25.5 million adults in the United States have reported vision loss, ranging from partial to total blindness. One of those individuals is David Furukawa, who was diagnosed with a degenerative eye disease in college and gradually lost his sight. As he felt a loss his independence in tandem with vision loss, Furukawa shared his pain points with friends Tara Williams and Chris Webb.
The timing was right, as both technologists were looking for their next project. They decided to find a way to use technology to provide more access and independence to the blind and visually impaired. Aside from broad prompts from a smartphone or GPS, visually-impaired individuals often can’t easily locate the entrance of a business, read the menu at a restaurant, or even find the bathroom.
That’s how smart city beacon startup Foresight Augmented Reality (FAR) was born. “We’re providing a voice to the physical world for people who are blind and visually impaired,” says CEO Williams.
The company installs their connected beacons near entrances, exits, and inside brick-and-mortar businesses, “from government buildings to public parks, to your local shops and large shopping malls,” says Williams. An accompanying smartphone app allows users to look up locations nearby that are accessible and navigate to them using bluetooth technology.
The app provides vocal directions to the location users want to head to, as well as indoor navigation and any safety hazard warnings. The beacons, place in different spots around the business, work in sync with the app to provide detailed instructions.
For example, the app would provide a vocal countdown to get the user to the entrance of a business. Restaurants can add menus to the app, as braille menus are often not readily available.
In this way, beyond serving as an accessibility tool, FAR allows businesses to directly target this largely underserved group of potential customers.
They also have integrated a feature that lets users ask ‘Where am I right now?’ “which is a big problem for someone who’s completely blind if they get dropped sometimes where they’re not supposed to be,” Williams says.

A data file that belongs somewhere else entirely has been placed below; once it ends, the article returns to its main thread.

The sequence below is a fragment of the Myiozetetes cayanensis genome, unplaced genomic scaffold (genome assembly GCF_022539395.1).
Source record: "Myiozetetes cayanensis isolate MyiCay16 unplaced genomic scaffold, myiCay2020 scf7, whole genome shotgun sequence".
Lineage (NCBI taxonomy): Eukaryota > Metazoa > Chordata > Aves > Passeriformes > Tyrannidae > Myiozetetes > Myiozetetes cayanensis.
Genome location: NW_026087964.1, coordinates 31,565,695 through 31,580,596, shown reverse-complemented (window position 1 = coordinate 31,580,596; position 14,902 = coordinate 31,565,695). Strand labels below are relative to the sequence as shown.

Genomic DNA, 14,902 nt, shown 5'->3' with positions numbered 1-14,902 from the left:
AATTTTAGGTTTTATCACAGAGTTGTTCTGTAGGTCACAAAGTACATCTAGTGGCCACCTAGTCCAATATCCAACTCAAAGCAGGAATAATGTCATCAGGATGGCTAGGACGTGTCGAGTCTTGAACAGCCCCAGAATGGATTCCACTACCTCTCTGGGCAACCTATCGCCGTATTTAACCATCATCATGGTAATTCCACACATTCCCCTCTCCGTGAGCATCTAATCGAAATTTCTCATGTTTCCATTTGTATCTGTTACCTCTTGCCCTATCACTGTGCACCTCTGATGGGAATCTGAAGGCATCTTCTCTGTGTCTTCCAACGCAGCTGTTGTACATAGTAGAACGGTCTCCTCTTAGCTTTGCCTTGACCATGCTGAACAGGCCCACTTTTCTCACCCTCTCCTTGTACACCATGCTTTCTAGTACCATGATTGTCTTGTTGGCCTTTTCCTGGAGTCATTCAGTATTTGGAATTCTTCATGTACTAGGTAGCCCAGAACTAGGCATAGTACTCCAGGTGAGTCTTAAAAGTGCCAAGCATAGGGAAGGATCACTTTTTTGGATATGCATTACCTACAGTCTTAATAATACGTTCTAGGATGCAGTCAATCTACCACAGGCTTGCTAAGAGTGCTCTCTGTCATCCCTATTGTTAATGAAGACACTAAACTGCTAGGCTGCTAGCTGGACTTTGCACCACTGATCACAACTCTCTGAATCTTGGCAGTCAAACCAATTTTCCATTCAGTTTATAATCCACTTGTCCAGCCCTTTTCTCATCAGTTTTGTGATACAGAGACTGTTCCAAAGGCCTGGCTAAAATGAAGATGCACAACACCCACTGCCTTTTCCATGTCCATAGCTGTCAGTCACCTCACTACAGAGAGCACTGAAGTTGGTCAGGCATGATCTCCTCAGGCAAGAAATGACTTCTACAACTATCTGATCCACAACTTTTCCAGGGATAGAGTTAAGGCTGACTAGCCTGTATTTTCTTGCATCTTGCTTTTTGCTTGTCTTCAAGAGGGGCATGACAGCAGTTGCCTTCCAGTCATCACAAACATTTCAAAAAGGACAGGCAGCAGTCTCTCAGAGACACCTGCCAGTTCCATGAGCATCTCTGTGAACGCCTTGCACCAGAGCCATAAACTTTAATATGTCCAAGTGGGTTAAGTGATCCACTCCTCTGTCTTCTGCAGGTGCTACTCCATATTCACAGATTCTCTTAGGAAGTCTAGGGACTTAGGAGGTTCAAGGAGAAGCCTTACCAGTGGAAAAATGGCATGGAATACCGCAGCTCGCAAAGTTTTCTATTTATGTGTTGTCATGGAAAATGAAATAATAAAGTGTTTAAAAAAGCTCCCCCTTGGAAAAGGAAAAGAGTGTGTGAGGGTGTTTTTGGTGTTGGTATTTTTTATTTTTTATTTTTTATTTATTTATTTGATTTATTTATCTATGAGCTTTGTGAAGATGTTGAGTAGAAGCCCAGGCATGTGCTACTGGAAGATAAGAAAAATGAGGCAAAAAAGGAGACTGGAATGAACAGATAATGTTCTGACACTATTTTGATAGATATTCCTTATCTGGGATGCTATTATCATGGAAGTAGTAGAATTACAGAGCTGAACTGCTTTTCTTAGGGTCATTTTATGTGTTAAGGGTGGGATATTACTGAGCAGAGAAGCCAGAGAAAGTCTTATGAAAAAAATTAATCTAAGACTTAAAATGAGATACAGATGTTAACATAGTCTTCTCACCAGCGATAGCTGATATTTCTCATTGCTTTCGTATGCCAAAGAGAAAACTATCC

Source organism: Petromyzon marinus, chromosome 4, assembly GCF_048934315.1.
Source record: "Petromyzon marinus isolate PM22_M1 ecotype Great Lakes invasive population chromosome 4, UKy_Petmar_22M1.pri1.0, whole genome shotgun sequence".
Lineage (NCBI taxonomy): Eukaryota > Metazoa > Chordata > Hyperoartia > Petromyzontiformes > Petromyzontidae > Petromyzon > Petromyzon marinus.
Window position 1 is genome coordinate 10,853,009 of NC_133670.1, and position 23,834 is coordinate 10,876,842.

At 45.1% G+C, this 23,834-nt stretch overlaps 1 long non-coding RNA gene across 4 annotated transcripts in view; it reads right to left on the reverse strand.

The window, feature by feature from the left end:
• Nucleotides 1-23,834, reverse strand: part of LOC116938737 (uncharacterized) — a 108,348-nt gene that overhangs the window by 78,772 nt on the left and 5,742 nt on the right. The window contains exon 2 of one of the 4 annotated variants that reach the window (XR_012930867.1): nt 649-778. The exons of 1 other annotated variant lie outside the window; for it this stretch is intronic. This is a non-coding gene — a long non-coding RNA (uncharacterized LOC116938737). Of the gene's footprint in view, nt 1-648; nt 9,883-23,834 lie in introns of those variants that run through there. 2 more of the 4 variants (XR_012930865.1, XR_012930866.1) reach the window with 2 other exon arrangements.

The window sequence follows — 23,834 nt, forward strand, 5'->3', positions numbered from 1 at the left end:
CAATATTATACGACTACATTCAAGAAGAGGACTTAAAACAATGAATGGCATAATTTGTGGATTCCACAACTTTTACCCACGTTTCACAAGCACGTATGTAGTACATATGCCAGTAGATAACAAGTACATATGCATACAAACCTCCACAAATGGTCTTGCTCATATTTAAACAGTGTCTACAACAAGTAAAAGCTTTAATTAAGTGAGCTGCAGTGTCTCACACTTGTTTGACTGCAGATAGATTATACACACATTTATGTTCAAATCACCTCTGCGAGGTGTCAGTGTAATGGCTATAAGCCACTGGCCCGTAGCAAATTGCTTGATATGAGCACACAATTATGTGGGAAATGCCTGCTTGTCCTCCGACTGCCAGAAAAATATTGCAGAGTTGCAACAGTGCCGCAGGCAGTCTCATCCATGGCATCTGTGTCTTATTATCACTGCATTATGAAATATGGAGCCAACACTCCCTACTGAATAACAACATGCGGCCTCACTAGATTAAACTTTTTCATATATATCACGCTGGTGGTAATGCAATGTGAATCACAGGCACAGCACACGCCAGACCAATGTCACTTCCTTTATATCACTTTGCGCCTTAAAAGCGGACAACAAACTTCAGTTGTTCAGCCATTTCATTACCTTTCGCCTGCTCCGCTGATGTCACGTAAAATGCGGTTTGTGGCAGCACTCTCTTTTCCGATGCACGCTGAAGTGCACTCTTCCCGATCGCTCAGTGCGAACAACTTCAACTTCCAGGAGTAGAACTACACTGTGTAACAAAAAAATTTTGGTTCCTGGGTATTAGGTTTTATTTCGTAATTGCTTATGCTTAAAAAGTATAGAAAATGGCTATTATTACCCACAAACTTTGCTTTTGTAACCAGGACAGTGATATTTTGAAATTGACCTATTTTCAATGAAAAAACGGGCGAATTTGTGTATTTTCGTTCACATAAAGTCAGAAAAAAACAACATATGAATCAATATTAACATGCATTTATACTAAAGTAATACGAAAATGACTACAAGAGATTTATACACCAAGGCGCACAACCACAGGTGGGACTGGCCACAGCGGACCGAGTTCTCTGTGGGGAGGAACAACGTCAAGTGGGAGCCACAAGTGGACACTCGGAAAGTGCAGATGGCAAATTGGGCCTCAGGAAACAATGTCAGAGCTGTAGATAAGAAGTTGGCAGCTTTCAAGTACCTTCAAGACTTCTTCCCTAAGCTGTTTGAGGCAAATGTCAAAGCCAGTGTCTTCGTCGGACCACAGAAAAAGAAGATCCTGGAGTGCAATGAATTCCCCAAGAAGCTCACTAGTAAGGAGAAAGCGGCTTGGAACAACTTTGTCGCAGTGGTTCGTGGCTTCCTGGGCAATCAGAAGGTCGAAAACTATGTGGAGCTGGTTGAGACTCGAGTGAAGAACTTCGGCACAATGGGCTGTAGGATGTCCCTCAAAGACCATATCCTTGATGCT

FAR offers two versions of their product. FAR Business engages retails shops, restaurants, and city governments — current customers include the city of Decatur. There’s a one-time charge for the beacon installation, based on how many they need, and then a monthly subscription fee.
The second offering is a B2C product geared toward the visually-impaired individual: a portable beacon that they can place anywhere, from dinner tables to hotel rooms, to find their way back to locations. This product is a one-time purchase with no monthly fee.
Williams, along with co-founder Webb and CXO Furukawa, bootstrapped the Atlanta-based startup to this point, recently landing a spot in Venture Atlanta’s Startup Showcase. They’re in fundraising mode now with a partially-committed seed round and are looking for additional investors to join.
“This seed round is primarily about getting the product out there. We’ve gone through a long process of developing a product that we’ve been able to validate both with the users and the market. We’ve also created case studies for the different market segments that we’re going after,” says Williams.
“We want more boots on the ground, so we will be expanding our business development and sales teams to address all the opportunity that’s out there, including advocacy groups and municipalities.”
At this time, Foresight AR accessible locations are available in six states, plus Washington D.C. and two cities in England. Last September, Atlanta public school Burgess Peterson Elementary became the first FAR-accessible school.